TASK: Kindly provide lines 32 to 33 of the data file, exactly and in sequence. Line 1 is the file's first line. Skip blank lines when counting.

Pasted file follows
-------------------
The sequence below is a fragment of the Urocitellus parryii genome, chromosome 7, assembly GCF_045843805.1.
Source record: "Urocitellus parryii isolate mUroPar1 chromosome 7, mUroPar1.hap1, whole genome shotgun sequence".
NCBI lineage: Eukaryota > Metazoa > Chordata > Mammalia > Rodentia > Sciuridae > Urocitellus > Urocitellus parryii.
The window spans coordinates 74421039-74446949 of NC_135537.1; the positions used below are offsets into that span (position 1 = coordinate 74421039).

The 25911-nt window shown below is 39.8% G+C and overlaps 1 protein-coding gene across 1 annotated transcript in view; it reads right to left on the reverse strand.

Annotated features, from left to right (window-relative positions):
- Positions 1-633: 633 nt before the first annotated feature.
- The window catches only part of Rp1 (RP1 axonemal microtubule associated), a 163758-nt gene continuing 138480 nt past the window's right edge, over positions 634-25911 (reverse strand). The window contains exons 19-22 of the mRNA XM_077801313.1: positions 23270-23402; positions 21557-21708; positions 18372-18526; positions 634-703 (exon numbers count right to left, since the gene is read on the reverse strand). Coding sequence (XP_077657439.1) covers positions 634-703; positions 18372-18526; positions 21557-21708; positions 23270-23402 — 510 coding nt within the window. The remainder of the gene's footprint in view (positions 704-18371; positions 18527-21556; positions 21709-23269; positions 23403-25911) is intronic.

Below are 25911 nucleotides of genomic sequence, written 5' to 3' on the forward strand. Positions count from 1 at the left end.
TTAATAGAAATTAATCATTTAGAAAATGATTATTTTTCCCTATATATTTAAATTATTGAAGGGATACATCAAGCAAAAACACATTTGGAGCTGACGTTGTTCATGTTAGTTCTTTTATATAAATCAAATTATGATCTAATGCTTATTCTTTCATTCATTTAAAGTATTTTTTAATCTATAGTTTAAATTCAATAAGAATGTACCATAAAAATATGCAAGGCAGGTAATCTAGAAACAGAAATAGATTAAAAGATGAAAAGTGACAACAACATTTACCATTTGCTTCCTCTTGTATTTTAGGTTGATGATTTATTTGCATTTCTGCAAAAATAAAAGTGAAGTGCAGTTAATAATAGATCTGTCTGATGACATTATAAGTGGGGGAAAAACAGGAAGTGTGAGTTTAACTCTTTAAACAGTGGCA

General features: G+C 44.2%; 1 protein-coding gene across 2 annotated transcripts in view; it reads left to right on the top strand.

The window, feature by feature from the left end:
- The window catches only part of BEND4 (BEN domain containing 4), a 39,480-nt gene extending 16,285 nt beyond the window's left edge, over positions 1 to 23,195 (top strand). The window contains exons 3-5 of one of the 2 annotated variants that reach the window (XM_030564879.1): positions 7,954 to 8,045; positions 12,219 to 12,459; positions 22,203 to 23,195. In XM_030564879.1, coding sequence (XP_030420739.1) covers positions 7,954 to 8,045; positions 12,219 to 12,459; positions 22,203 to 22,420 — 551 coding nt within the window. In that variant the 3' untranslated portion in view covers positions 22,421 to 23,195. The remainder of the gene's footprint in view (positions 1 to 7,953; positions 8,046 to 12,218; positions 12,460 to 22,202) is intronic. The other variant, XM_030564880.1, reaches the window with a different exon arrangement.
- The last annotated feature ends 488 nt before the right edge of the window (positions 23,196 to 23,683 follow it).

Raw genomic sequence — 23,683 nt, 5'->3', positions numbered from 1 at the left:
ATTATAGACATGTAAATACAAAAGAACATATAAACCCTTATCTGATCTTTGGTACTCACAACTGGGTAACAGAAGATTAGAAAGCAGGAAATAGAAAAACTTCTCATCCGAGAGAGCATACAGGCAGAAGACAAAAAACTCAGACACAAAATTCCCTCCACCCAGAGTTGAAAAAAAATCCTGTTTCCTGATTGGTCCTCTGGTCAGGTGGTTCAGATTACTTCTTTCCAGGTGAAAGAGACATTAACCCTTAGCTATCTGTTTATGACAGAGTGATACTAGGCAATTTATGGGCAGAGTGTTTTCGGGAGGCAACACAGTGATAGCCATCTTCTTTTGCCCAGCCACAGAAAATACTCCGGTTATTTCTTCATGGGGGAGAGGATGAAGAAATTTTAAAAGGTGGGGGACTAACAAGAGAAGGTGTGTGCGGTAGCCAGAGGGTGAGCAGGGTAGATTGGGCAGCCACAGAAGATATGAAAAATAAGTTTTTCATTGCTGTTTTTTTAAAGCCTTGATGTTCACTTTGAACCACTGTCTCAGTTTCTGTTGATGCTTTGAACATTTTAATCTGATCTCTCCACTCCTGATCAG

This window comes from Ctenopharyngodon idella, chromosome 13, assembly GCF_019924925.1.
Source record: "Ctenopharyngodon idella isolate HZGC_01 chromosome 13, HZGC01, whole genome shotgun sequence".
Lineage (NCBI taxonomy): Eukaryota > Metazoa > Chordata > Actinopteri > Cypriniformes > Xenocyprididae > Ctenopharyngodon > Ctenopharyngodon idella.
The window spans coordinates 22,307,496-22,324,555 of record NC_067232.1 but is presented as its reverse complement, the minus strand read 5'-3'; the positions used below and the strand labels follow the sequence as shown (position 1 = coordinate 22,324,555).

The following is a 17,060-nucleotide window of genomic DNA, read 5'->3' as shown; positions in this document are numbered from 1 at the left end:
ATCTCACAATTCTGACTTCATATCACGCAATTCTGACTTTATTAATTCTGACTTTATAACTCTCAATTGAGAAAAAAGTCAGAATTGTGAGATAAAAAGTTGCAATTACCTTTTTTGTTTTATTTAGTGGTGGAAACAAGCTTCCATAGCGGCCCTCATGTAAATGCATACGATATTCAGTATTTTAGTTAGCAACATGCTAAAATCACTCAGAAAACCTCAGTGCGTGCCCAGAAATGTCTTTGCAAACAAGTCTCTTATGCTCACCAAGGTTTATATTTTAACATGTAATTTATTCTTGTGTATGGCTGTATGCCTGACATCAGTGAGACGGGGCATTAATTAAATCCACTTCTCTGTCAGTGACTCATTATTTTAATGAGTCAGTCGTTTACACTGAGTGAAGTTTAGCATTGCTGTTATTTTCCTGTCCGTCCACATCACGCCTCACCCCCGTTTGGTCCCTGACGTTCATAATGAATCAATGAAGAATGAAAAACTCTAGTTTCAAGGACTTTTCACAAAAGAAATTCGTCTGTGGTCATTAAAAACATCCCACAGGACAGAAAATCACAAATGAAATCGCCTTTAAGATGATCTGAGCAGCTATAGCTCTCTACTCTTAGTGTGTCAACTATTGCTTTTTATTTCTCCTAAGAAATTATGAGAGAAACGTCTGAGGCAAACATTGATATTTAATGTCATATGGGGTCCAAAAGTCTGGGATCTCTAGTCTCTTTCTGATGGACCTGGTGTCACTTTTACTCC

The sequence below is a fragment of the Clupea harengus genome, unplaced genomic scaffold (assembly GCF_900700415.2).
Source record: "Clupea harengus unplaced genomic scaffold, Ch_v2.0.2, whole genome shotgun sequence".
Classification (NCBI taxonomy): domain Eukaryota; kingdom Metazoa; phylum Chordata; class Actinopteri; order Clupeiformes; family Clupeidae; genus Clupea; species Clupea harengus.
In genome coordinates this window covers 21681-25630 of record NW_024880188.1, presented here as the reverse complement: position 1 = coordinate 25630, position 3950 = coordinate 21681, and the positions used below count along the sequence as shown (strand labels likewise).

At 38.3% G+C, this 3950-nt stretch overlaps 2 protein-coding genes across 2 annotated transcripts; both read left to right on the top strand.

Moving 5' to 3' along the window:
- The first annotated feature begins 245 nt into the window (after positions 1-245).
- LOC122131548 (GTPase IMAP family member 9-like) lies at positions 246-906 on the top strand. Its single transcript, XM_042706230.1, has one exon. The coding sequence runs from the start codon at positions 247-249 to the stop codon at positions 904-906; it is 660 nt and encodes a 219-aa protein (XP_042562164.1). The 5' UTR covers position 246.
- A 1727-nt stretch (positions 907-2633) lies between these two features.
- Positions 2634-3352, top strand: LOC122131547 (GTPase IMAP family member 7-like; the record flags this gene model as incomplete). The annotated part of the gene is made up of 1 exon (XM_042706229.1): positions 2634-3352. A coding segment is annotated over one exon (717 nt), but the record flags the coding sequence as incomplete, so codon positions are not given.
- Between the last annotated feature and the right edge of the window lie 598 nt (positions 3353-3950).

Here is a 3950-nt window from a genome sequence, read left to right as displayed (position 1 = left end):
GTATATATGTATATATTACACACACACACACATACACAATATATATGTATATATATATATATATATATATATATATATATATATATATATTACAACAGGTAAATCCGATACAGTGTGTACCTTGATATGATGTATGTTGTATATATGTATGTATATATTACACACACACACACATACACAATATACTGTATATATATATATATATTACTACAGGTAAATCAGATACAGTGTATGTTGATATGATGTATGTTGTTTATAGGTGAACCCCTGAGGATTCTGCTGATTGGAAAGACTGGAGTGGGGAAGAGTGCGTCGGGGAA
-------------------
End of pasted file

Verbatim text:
- Positions 2634-3352, top strand: LOC122131547 (GTPase IMAP family member 7-like; the record flags this gene model as incomplete). The annotated part of the gene is made up of 1 exon (XM_042706229.1): positions 2634-3352. A coding segment is annotated over one exon (717 nt), but the record flags the coding sequence as incomplete, so codon positions are not given.
- Between the last annotated feature and the right edge of the window lie 598 nt (positions 3353-3950).